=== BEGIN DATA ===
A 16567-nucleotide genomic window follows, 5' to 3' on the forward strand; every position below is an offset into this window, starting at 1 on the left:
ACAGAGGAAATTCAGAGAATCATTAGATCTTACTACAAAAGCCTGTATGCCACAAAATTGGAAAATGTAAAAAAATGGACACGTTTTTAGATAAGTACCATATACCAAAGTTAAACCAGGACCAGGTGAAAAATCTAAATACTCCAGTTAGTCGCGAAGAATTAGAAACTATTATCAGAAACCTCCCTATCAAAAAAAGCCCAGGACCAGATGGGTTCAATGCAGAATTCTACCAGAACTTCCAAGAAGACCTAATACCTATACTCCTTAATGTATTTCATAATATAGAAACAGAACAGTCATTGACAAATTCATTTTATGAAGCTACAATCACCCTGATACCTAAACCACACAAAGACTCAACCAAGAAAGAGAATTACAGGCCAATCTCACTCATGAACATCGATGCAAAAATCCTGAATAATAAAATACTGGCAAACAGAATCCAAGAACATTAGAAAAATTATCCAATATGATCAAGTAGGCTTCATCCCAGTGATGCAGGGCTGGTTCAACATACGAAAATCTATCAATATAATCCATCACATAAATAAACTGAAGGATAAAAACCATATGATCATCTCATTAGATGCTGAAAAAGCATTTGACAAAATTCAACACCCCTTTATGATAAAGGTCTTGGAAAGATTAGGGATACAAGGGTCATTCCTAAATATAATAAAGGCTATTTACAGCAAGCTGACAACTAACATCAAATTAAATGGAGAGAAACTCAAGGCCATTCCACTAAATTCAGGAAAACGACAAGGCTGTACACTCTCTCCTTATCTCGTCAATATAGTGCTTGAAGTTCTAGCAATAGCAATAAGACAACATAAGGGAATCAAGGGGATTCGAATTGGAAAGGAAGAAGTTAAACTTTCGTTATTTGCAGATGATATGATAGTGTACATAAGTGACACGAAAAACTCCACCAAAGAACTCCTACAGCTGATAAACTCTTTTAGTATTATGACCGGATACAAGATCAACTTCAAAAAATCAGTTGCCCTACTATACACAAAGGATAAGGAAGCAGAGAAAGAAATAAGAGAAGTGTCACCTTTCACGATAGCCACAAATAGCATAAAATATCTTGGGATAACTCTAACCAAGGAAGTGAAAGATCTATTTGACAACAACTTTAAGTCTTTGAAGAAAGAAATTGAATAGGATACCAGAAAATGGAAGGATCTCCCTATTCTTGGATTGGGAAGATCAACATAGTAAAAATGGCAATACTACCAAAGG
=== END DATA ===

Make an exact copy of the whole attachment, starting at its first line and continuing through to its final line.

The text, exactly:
A 16567-nucleotide genomic window follows, 5' to 3' on the forward strand; every position below is an offset into this window, starting at 1 on the left:
ACAGAGGAAATTCAGAGAATCATTAGATCTTACTACAAAAGCCTGTATGCCACAAAATTGGAAAATGTAAAAAAATGGACACGTTTTTAGATAAGTACCATATACCAAAGTTAAACCAGGACCAGGTGAAAAATCTAAATACTCCAGTTAGTCGCGAAGAATTAGAAACTATTATCAGAAACCTCCCTATCAAAAAAAGCCCAGGACCAGATGGGTTCAATGCAGAATTCTACCAGAACTTCCAAGAAGACCTAATACCTATACTCCTTAATGTATTTCATAATATAGAAACAGAACAGTCATTGACAAATTCATTTTATGAAGCTACAATCACCCTGATACCTAAACCACACAAAGACTCAACCAAGAAAGAGAATTACAGGCCAATCTCACTCATGAACATCGATGCAAAAATCCTGAATAATAAAATACTGGCAAACAGAATCCAAGAACATTAGAAAAATTATCCAATATGATCAAGTAGGCTTCATCCCAGTGATGCAGGGCTGGTTCAACATACGAAAATCTATCAATATAATCCATCACATAAATAAACTGAAGGATAAAAACCATATGATCATCTCATTAGATGCTGAAAAAGCATTTGACAAAATTCAACACCCCTTTATGATAAAGGTCTTGGAAAGATTAGGGATACAAGGGTCATTCCTAAATATAATAAAGGCTATTTACAGCAAGCTGACAACTAACATCAAATTAAATGGAGAGAAACTCAAGGCCATTCCACTAAATTCAGGAAAACGACAAGGCTGTACACTCTCTCCTTATCTCGTCAATATAGTGCTTGAAGTTCTAGCAATAGCAATAAGACAACATAAGGGAATCAAGGGGATTCGAATTGGAAAGGAAGAAGTTAAACTTTCGTTATTTGCAGATGATATGATAGTGTACATAAGTGACACGAAAAACTCCACCAAAGAACTCCTACAGCTGATAAACTCTTTTAGTATTATGACCGGATACAAGATCAACTTCAAAAAATCAGTTGCCCTACTATACACAAAGGATAAGGAAGCAGAGAAAGAAATAAGAGAAGTGTCACCTTTCACGATAGCCACAAATAGCATAAAATATCTTGGGATAACTCTAACCAAGGAAGTGAAAGATCTATTTGACAACAACTTTAAGTCTTTGAAGAAAGAAATTGAATAGGATACCAGAAAATGGAAGGATCTCCCTATTCTTGGATTGGGAAGATCAACATAGTAAAAATGGCAATACTACCAAAGG